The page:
CONCLUSIONS: In routine ICU practice, universal decolonization was more effective than targeted decolonization or screening and isolation in reducing rates of MRSA clinical isolates and bloodstream infection from any pathogen. (Funded by the Agency for Healthcare Research and the Centers for Disease Control and Prevention; REDUCE MRSA ClinicalTrials.gov number, NCT00980980).

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A no-prophylaxis platelet-transfusion strategy for hematologic cancers. (Wittkamp)

N Engl J Med. 2013 May 9;368(19):1771-80. PMID: 23656642

BACKGROUND: The effectiveness of platelet transfusions to prevent bleeding in patients with hematologiccancers remains unclear. This trial assessed whether a policy of not giving prophylactic platelet transfusions was as effective and safe as a policy of providing prophylaxis.

METHODS: We conducted this randomized, open-label, noninferiority trial at 14 centers in the United Kingdom and Australia. Patients were randomly assigned to receive, or not to receive, prophylactic platelet transfusions when morning platelet counts were less than 10×10(9) per liter. Eligible patients were persons 16 years of age or older who were receiving chemotherapy or undergoing stem-cell transplantation and who had or were expected to have thrombocytopenia. The primary end point was bleeding of World Health Organization (WHO) grade 2, 3, or 4 up to 30 days after randomization.

RESULTS: A total of 600 patients (301 in the no-prophylaxis group and 299 in the prophylaxis group) underwent randomization between 2006 and 2011. Bleeding of WHO grade 2, 3, or 4 occurred in 151 of 300 patients (50%) in the no-prophylaxis group, as compared with 128 of 298 (43%) in the prophylaxis group (adjusted difference in proportions, 8.4 percentage points; 90% confidence interval, 1.7 to 15.2; P=0.06 for noninferiority). Patients in theno-prophylaxis group had more days with bleeding and a shorter time to the first bleeding episode than did patients in the prophylaxis group. Platelet use was markedly reduced in the no-prophylaxis group. A prespecified subgroup analysis identified similar rates of bleeding in the two study groups among patients undergoing autologous stem-cell transplantation.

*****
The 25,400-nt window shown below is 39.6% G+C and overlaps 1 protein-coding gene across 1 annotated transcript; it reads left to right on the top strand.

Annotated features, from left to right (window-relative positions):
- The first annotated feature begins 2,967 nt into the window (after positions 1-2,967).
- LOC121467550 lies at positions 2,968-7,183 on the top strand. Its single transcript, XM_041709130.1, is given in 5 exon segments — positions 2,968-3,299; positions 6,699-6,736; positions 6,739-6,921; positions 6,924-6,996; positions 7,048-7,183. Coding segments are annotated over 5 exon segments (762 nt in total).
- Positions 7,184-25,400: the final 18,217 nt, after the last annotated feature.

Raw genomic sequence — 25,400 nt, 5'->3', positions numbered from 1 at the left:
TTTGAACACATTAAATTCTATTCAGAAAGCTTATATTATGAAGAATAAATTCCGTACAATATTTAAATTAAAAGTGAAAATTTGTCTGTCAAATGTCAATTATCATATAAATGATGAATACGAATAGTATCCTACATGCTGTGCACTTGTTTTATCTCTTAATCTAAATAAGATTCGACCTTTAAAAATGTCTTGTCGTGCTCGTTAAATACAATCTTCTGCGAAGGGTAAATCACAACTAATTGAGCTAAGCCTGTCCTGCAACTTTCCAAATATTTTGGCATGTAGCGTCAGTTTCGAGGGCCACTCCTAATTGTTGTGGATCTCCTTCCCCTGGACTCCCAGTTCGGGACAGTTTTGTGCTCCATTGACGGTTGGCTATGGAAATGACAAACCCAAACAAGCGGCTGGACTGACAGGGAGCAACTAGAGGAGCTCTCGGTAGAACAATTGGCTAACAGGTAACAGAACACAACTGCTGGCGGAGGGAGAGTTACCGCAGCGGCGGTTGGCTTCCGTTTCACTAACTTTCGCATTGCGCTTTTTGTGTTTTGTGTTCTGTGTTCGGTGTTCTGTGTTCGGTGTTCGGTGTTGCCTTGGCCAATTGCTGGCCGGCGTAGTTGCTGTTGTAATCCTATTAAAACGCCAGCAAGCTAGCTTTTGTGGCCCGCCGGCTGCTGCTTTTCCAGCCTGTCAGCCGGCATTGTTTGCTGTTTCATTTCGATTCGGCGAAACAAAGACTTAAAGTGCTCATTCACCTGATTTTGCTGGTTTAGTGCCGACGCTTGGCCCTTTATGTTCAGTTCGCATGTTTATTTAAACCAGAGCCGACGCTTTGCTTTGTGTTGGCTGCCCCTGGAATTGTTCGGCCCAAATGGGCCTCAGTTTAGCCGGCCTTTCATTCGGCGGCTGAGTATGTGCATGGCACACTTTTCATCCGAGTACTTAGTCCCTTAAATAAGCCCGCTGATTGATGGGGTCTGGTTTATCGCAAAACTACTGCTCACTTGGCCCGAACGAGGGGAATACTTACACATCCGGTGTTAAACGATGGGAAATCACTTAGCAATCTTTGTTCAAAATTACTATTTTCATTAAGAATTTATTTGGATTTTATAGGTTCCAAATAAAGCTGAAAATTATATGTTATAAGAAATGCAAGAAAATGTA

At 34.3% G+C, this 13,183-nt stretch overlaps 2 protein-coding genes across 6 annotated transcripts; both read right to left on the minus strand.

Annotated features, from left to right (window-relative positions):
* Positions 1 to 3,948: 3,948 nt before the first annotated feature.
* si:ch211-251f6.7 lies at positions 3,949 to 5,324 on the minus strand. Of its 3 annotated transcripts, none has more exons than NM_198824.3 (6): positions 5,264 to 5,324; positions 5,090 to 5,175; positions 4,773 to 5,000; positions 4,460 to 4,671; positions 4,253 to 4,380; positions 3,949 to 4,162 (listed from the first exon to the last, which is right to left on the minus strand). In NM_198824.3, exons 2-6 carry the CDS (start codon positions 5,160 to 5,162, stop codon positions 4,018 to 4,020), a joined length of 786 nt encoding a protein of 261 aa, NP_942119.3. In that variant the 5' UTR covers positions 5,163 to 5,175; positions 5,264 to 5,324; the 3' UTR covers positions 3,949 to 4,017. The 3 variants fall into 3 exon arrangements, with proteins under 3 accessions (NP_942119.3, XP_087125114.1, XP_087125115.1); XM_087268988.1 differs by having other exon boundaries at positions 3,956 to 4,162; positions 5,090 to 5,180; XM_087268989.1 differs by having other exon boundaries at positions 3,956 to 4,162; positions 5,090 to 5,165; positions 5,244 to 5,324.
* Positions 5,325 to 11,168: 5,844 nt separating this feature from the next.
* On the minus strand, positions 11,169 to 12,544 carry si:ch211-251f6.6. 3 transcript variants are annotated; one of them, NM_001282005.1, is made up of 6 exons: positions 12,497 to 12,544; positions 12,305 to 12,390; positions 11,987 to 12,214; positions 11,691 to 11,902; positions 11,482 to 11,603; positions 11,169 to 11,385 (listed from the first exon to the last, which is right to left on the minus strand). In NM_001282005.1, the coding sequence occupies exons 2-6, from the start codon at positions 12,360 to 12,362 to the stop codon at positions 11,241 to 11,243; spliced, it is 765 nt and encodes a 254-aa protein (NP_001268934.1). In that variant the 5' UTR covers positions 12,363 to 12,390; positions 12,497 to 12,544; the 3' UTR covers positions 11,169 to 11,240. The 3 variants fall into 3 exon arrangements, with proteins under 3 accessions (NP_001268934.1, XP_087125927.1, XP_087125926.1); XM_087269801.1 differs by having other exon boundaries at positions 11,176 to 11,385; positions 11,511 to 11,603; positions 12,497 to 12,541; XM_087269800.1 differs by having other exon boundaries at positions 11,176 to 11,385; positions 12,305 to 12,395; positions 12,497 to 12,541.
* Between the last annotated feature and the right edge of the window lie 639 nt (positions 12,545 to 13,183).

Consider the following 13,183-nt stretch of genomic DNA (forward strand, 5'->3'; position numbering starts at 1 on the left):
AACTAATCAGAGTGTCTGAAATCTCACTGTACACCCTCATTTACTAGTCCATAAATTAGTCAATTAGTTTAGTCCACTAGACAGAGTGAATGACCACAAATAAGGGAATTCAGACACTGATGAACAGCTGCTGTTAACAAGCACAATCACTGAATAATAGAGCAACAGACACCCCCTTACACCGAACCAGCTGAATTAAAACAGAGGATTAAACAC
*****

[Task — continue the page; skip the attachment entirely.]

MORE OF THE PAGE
CONCLUSIONS: The results of our study support the need for the continued use of prophylaxis with platelet transfusion and show the benefit of such prophylaxis for reducing bleeding, as compared with no prophylaxis. A significant number of patients had bleeding despite prophylaxis. (Funded by the National Health Service Blood and Transplant Research and Development Committee and the Australian Red Cross Blood Service; TOPPS Controlled-Trials.com number, ISRCTN08758735.).

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A randomized trial of glutamine and antioxidants in critically ill patients. (Kamat)

N Engl J Med 2013; 368:1489-1497.

BACKGROUND: Critically ill patients have considerable oxidative stress. Glutamine and antioxidant supplementation may offer therapeutic benefit, although current data are conflicting.

METHODS: In this blinded 2-by-2 factorial trial, we randomly assigned 1223 critically ill adults in 40 intensive care units (ICUs) in Canada, the United States, and Europe who had multiorgan failure and were receiving mechanical ventilation to receive supplements of glutamine, antioxidants, both, or placebo. Supplements were started within 24 hours after admission to the ICU and were provided both intravenously and enterally. The primary outcome was 28-day mortality. Because of the interim-analysis plan, a P value of less than 0.044 at the final analysis was considered to indicate statistical significance.

RESULTS: There was a trend toward increased mortality at 28 days among patients who received glutamine as compared with those who did not receive glutamine (32.4% vs. 27.2%; adjusted odds ratio, 1.28; 95% confidence interval [CI], 1.00 to 1.64; P=0.05). In-hospital mortality and mortality at 6 months were significantly higher among those who received glutamine than among those who did not. Glutamine had no effect on rates of organ failure or infectious complications. Antioxidants had no effect on 28-day mortality (30.8%, vs. 28.8% with no antioxidants; adjusted odds ratio, 1.09; 95% CI, 0.86 to 1.40; P=0.48) or any other secondary end point. There were no differences among the groups with respect to serious adverse events (P=0.83).

CONCLUSIONS: Early provision of glutamine or antioxidants did not improve clinical outcomes, and glutamine was associated with an increase in mortality among critically ill patients with multiorgan failure. (Funded by the Canadian Institutes of Health Research; ClinicalTrials.gov number, NCT00133978.)